I use Firefox since like always, both at work and home. I never made the switch to Chrome when basically everyone seemed to. Never really saw any reason to switch to Chrome, both browsers are so similar in their features and some marginal speed up that used to be promised with Chrome doesn't interest me that much, everything loads so fast anyways.
These days I mostly use qutebrowser. Like so many “alternative” browsers it’s got chromium’s engine under the hood, but with a level of UI configurability unmatched by any other browser I’ve used. I need those sweet, sweet vi bindings.
Does it flawlessly open sites like youtube, amazon, flipkart, etc.? I'm hoping to switch to an open source browser and lighter browser myself, it's just this dependency on "heavy" sites which I think might cause an issue.
It's perfectly performant in my experience. It's a modern, multi-process, blink-derived browser -- I wouldn't really call it lightweight, just configurable and cleanly designed from a UI perspective.
Sidenote: I don't use youtube in any browser, opting for mpv to watch videos instead.
I am fully in the apple ecosystem (except a gaming computer). So I use safari exclusively. I really like safari on all its platforms. The plugin/add on support is good enough for me, and it has a simple style that I really like. On the desktop, it is quite customizable, and has some features that no other browsers I know of have.
At work, I have a windows desktop. I use chrome on that. I used to use edge. Edge used to be a more sensible chrome, but Microsoft seems to want it to be a crappier chrome. They keep adding things like shopping ads and stupid toolbars.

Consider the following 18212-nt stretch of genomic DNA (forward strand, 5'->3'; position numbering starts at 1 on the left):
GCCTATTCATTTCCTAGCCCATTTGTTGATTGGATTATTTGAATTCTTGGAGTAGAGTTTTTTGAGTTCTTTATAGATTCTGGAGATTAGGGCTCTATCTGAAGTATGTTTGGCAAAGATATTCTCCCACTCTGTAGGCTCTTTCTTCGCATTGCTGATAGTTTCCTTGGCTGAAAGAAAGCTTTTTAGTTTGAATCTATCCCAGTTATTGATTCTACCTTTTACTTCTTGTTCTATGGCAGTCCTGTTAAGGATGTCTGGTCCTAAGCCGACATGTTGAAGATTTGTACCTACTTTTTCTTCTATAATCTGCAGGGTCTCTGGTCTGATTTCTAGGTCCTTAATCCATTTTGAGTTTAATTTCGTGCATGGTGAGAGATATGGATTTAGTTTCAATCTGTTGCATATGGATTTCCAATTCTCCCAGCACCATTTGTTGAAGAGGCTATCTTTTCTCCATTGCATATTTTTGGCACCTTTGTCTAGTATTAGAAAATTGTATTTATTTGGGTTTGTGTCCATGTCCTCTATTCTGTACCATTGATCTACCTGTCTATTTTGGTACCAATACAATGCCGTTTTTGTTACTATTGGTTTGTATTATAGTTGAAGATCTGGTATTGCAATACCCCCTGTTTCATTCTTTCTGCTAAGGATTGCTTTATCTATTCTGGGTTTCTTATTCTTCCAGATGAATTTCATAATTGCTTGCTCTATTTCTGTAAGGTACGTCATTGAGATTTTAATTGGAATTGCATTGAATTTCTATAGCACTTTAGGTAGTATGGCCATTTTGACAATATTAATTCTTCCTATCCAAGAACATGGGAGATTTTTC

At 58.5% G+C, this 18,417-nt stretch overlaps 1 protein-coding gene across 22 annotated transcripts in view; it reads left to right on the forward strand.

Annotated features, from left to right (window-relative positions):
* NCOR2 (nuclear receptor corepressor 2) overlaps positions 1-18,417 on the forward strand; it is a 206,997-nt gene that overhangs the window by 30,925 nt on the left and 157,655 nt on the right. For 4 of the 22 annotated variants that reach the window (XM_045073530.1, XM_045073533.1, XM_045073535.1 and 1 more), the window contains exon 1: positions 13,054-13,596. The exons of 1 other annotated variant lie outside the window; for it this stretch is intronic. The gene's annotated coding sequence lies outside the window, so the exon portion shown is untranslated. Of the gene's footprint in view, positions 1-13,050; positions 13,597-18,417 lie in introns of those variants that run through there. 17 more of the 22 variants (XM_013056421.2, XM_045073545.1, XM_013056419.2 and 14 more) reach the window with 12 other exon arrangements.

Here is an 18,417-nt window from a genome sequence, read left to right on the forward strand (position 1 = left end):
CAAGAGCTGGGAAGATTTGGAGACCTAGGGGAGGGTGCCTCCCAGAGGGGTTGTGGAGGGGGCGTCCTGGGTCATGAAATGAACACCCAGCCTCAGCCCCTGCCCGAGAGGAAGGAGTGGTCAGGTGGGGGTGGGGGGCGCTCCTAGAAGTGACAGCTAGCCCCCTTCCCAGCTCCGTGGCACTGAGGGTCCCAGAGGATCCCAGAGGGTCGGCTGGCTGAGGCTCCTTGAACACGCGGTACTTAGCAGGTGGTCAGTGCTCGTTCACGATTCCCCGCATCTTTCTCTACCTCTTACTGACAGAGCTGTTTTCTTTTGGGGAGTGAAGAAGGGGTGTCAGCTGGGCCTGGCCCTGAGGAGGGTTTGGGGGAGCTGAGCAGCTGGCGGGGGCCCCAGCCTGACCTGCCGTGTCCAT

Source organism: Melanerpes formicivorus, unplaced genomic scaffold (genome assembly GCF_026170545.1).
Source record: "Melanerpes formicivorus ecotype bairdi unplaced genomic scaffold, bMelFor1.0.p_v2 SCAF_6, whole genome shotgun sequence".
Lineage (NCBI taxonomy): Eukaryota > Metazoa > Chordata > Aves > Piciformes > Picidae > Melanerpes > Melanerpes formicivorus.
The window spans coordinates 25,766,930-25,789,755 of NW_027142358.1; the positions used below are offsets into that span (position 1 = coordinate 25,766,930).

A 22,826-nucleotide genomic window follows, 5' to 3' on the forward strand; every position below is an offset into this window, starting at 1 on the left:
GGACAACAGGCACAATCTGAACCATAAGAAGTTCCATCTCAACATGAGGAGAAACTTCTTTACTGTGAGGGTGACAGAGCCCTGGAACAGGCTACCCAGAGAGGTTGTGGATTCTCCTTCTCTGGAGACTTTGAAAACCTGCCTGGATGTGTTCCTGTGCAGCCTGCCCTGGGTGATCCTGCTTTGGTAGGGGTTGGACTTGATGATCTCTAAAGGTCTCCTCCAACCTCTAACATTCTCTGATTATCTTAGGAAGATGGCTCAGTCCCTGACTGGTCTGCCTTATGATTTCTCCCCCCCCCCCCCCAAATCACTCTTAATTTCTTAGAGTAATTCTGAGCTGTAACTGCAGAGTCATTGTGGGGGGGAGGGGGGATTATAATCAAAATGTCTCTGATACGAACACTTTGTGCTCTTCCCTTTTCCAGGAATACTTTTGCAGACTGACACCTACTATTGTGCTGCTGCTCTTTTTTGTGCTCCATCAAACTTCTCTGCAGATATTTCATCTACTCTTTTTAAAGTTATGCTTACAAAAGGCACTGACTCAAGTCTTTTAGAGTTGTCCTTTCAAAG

Edit: I use AdGuard on all my devices. I used to use ublock origin, but AdGuard is available on more platforms and has been quite good to me. Also a shoutout to Hush, Mapper, and Noir.
Firefox - I've been using it now since I started using a web browser. I dabbled with Chrome when it first became popular but soon ditched it. I like how Firefox continues to make meaningful improvements, especially relating to privacy.
At work, I managed to convince IT to install Chrome, because the proxy doesn't block chrome extensions but it blocks Firefox ones, and it would frustrate me immensely if I didn't have an ad blocker. 95% of people don't seem to be bothered by the default - which is Edge without an ad blocker.
No self-respecting furry would use anything besides Firefox. Besides, Chrome hogs memory like a hideous, slavering beast.
Firefox. I like it and that it is an independent company that develops their own robust engine. It led the pack until Chrome.
I like Vivaldi when I need Chrome, they make a great browser that bucks the bulky interface trend Chrome started. I tried to switch to it but felt guilty about not using Firefox.
Vivaldi on my phone.
Vivaldi has two features that makes it my favourite Chromium browser for Android: The tab bar for quicker and easier switching between tabs, and the preview page feature for visiting a link without your current page reloading when you switch back to it.
Firefox because a browser monopoly is a bad thing. On mobile devices: DuckDuckGo browser, with Firefox as a backup if a site is broken on DDG for some reason (which is rare).
I'm actually not sure, and when I went to try to find out, I couldn't find anything definitive. I always assumed it was their own software, though I suppose it could use the same rendering engine as Chrome.
I don't know what engine they use on Android, but if you're talking about the version on iOS/iPadOS, it uses the WebKit (Safari) engine... since all browsers on those devices are forced to use it. :(
That might be changing soon though, thankfully.